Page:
Multiparty cooperation the solution to wildlife crimes (Southern Africa)


Masego Panyane, IOL News

Date Published

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The solution to rising levels of wildlife crimes is multiparty cooperation.

Countries Mozambique, Zimbabwe and South Africa are signatories of the Greater Limpopo Treaty of 2002 that aims to create a protected area that will ultimately include some of the most established parks in Southern Africa.

The conservancy area will measure eventually 100 000kms2, making it the largest conservancy area in the world.

Benefits of the cooperation are to curb the scourge of wildlife related crimes, improve domestic and international tourism in these regions, and preserve the state of wildlife in the area.

Statistics provided by the Joint Management Board, which provides oversight on the smaller Joint Management Park Committees in the region, show a drastic decrease in the successful poaching of rhino.

In the first quarter of 2017, 114 rhino were poached in the region as opposed to 196 in 2016. While with elephants a slight increase was reported in 2017 as opposed to 2016. Park officials attribute the success of lowering poaching numbers to the joint operations of park law enforcement, the South African National Defence Force and Mozambican law enforcement.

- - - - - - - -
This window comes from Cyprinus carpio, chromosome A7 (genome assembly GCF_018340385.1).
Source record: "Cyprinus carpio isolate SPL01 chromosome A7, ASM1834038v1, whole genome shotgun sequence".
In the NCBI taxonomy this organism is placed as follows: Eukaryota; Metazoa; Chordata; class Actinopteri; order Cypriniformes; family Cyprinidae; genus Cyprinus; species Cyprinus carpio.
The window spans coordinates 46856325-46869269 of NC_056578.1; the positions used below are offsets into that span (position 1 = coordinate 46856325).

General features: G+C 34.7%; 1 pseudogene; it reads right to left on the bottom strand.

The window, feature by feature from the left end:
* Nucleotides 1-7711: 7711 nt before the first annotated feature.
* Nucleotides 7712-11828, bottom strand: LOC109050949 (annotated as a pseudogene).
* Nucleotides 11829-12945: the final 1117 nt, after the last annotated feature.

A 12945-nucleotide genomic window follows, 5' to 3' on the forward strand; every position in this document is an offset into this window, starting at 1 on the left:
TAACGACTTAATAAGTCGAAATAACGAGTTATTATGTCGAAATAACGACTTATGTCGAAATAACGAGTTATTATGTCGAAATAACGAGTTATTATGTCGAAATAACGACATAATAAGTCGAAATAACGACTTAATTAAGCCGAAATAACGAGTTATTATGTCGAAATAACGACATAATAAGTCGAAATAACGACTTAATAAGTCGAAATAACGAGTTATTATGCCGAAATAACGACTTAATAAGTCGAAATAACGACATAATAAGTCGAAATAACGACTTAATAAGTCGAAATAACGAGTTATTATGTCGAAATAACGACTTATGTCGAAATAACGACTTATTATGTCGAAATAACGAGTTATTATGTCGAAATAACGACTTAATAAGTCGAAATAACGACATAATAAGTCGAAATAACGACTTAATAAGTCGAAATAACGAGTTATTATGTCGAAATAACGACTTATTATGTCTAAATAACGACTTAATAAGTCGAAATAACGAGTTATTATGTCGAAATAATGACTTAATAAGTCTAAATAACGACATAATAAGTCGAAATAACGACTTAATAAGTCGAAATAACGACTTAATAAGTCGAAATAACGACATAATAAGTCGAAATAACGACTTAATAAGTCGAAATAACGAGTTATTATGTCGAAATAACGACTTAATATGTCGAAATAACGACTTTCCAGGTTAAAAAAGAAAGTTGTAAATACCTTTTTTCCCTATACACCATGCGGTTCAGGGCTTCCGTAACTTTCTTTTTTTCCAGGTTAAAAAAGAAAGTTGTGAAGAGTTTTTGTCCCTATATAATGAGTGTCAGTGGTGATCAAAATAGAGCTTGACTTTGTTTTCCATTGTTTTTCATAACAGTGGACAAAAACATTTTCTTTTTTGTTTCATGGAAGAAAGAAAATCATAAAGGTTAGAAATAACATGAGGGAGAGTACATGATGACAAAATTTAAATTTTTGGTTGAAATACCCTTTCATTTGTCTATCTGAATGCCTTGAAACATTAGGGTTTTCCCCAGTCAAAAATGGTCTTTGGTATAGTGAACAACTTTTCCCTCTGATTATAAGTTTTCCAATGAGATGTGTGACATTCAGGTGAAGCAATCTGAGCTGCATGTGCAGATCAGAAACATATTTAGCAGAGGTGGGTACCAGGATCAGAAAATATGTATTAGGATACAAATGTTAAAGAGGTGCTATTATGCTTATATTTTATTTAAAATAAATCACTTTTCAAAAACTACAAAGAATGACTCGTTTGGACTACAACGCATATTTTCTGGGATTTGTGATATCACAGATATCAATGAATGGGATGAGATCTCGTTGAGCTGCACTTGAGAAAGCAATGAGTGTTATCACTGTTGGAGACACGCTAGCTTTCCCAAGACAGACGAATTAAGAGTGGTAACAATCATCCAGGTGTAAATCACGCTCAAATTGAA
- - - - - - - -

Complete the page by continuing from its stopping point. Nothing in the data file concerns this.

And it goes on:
Mozambique and South Africa have developed unique methods of cooperation that have allowed the poaching of rhino to be curbed. More efforts will be made to tackle elephant poaching.

Speaking for the National Conservation Area Agency of Mozambique (ANAC), Cornelio Miguel who is also the warden of the Limpopo National Park said the park was acutely aware of the increase in elephant poaching and was working diligent to address it.

With elephants being some of the smartest animals in the animal Kingdom, the agency believes that they can also know how poachers move if they understand how animals move.

“While it would be premature to say, we have begun monitoring the patterns of elephants. We have selected a number of elephants and placed small tracking devices on them which will help us understand their movements. Once we know how they are moving, we’ll be able to tell whether they are responding to the threat against them,” he said.

He re-iterated that the Mozambican government was also invested in building relationships with communities around the park and that they believed this would enable them to address poaching adequately and use the parks to help generate incomes, lead to the growth of tourism and lead to infrastructure development.